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Bored with school at age 6

Submitted by on Monday, 12 September 2011 2 Comments

Boots’ school operates on a color system – kids start the day at green and either move up to yellow, orange and then red or down to blue, purple and gray.

The problems with that are two-fold:

  • The squeaky wheel not only gets the grease, but it also stands out. Boots often will claim that, yes, he was goofing off in the morning but was good in the afternoon but the teacher didn’t see him. Yes,that does happen, I’ll agree. I could show him a whole stack of job reviews through out my career that focused on just such incidents but overlooked much of the rest of the year.
  • You can’t tell if a blue means “talking too much” or knocking at the door of juvy hall.

It was confusion over the latter that had me knocking on Boots’ teacher’s door a few weeks ago. After a solid week on “blue,” I was mentally preparing to use his college fund for bail money. The fact that Boots was unable to keep his story straight added to the confusion.

I’m not used to that. Big Guy would always quickly confess his crimes, and that helped me steer him back toward the straight and narrow. Boots will stop just short of saying “aliens took control of my brain” in inventing lavish tales about how it’s not his fault.

After talking to his teacher, I found out that it is his fault. Sort of.

It seems that Boots was finishing his work quickly and pestering people sitting at his table who still were trying to work. Looking at the work coming home, I could see why he had so much extra time on his hands. Tracing letters. Writing numbers through 10. Reading “books” with one, four-word sentence per page. It all was much easier than he was doing at the end of kindergarten last year, and he complained constantly. “This is preschool stuff,” he’d say.

He had a point. Yet, I also understand that some kids need that practice. They’re likely the same kids who started kindergarten not knowing how to hold a crayon, and my heart hurts for them. My heart also hurts for Boots, who’s starting to sour on “boring old school” only a month into first grade. He’s not alone in this either. I’ve talked to several other moms whose children are just as frustrated.

Yes, the situation is getting better for Boots at least. His teacher has started giving him a stack of extra worksheets for him to do when he’s completed his regular assignments, and his math work is starting to challenge him, though I’m sure it’s beyond frustrating for kids who don’t read well. Some of the questions are written at sixth-grade level. How can you solve what you can’t understand?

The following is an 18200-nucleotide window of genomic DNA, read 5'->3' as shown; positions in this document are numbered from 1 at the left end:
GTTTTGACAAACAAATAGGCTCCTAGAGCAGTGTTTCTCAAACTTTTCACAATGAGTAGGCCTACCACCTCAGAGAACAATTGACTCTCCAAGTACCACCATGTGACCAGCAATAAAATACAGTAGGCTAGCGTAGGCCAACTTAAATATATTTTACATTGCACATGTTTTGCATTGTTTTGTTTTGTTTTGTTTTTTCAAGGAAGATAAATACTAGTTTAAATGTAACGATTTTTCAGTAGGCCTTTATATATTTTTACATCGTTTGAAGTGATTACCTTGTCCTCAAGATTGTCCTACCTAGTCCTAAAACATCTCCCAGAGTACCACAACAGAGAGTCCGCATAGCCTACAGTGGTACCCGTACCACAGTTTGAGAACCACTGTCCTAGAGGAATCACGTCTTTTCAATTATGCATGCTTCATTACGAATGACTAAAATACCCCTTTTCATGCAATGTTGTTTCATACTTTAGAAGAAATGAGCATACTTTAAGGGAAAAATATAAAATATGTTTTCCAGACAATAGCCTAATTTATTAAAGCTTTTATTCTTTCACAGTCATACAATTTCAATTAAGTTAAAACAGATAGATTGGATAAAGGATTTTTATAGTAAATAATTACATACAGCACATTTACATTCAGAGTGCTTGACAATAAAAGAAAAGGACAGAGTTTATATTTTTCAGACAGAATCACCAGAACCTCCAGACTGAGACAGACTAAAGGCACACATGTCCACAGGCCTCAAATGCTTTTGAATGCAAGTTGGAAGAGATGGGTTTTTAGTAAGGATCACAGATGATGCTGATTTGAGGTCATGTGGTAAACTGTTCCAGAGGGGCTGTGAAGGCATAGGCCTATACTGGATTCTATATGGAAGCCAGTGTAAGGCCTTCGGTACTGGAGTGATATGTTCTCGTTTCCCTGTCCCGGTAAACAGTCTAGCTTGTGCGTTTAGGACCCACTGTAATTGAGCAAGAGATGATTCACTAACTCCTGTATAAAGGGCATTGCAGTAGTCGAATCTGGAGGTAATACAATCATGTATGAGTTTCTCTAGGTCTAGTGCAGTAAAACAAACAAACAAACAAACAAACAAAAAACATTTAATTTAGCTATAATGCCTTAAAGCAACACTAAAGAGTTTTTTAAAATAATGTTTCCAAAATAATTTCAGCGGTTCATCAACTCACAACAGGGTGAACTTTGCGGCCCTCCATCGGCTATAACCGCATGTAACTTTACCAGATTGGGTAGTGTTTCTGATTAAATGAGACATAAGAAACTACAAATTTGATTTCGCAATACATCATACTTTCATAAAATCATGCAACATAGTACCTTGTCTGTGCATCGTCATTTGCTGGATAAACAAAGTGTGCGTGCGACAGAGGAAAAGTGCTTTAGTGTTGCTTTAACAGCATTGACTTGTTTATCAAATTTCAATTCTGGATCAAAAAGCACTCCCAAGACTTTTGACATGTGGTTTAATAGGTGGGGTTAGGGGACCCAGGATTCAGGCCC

I feel his teacher’s pain in trying to serve the needs of 23 students with widely varying ability levels, especially at the start of the year when you’re dealing with kids too young to have academic track records so it’s difficult to differentiate the lessons. Yet, I also feel Boots’ pain, and I hate that he’s starting to hate school at age 6.

Copyright 2011 Debra Legg. All rights reserved.

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  • Parenting Pink - Elizabeth Donovan said:

    Oh I feel Boots pain Debra!I too have a first grader who is complaining she’s bored. It’s a difficult situation for kids, teachers, and parents but at least the teacher is willing to work with you. My Amanda crawled under her desk the second day of school because she had already finished her work and was “bored” so she decided to “build a fort” using the desk. Smart girl. I’d hide too if I had to read one more 2 letter word :-)

    That being said, I know it’s been a while, but hope you and your family are doing well. Need to blog more often..oh, if I could just squeeze in some extra time!

  • Debra said:

    OMG, Elizabeth, that’s just horrible for her! (And I’ll note that with both of us it’s happening with our second child, who’s sat at home for years and pretty much done school work right along with an older sibling.)

    And, yes, our teacher is working with us but it’s more oriented toward solving the “discipline” problem and keeping him busy. I’m not convinced that it’s not just a bunch of busy work, though, as opposed to something that actually challenges him. I’m hoping it will get better as the year goes on – when Big Guy was in first grade, his teacher was able to do a lot with differentiated learning later in the year – but I dread seeing how many more “blue” days we have before then.